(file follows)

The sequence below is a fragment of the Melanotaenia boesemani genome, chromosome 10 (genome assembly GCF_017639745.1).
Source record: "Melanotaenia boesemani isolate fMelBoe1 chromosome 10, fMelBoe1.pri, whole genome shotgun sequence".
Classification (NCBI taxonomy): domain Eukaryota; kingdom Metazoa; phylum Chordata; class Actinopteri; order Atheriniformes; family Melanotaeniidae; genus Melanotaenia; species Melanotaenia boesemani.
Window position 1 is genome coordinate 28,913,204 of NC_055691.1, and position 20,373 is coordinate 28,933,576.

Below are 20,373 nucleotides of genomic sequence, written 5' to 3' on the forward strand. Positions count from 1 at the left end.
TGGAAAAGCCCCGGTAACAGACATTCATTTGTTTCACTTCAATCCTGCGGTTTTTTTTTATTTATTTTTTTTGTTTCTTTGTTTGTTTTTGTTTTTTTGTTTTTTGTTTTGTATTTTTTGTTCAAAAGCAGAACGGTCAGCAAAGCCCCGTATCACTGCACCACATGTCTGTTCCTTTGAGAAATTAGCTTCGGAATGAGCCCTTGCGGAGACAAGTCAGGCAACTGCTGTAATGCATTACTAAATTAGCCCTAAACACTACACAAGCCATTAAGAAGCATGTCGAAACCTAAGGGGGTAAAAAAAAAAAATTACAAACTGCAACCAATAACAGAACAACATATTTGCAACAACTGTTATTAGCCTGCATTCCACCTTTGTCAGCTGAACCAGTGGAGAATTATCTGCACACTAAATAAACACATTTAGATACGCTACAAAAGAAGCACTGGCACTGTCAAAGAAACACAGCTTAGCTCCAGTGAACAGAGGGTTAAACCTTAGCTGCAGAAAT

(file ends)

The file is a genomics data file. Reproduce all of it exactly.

The sequence below is a fragment of the Melanotaenia boesemani genome, chromosome 10 (genome assembly GCF_017639745.1).
Source record: "Melanotaenia boesemani isolate fMelBoe1 chromosome 10, fMelBoe1.pri, whole genome shotgun sequence".
Classification (NCBI taxonomy): domain Eukaryota; kingdom Metazoa; phylum Chordata; class Actinopteri; order Atheriniformes; family Melanotaeniidae; genus Melanotaenia; species Melanotaenia boesemani.
Window position 1 is genome coordinate 28,913,204 of NC_055691.1, and position 20,373 is coordinate 28,933,576.

Below are 20,373 nucleotides of genomic sequence, written 5' to 3' on the forward strand. Positions count from 1 at the left end.
TGGAAAAGCCCCGGTAACAGACATTCATTTGTTTCACTTCAATCCTGCGGTTTTTTTTTATTTATTTTTTTTGTTTCTTTGTTTGTTTTTGTTTTTTTGTTTTTTGTTTTGTATTTTTTGTTCAAAAGCAGAACGGTCAGCAAAGCCCCGTATCACTGCACCACATGTCTGTTCCTTTGAGAAATTAGCTTCGGAATGAGCCCTTGCGGAGACAAGTCAGGCAACTGCTGTAATGCATTACTAAATTAGCCCTAAACACTACACAAGCCATTAAGAAGCATGTCGAAACCTAAGGGGGTAAAAAAAAAAAATTACAAACTGCAACCAATAACAGAACAACATATTTGCAACAACTGTTATTAGCCTGCATTCCACCTTTGTCAGCTGAACCAGTGGAGAATTATCTGCACACTAAATAAACACATTTAGATACGCTACAAAAGAAGCACTGGCACTGTCAAAGAAACACAGCTTAGCTCCAGTGAACAGAGGGTTAAACCTTAGCTGCAGAAAT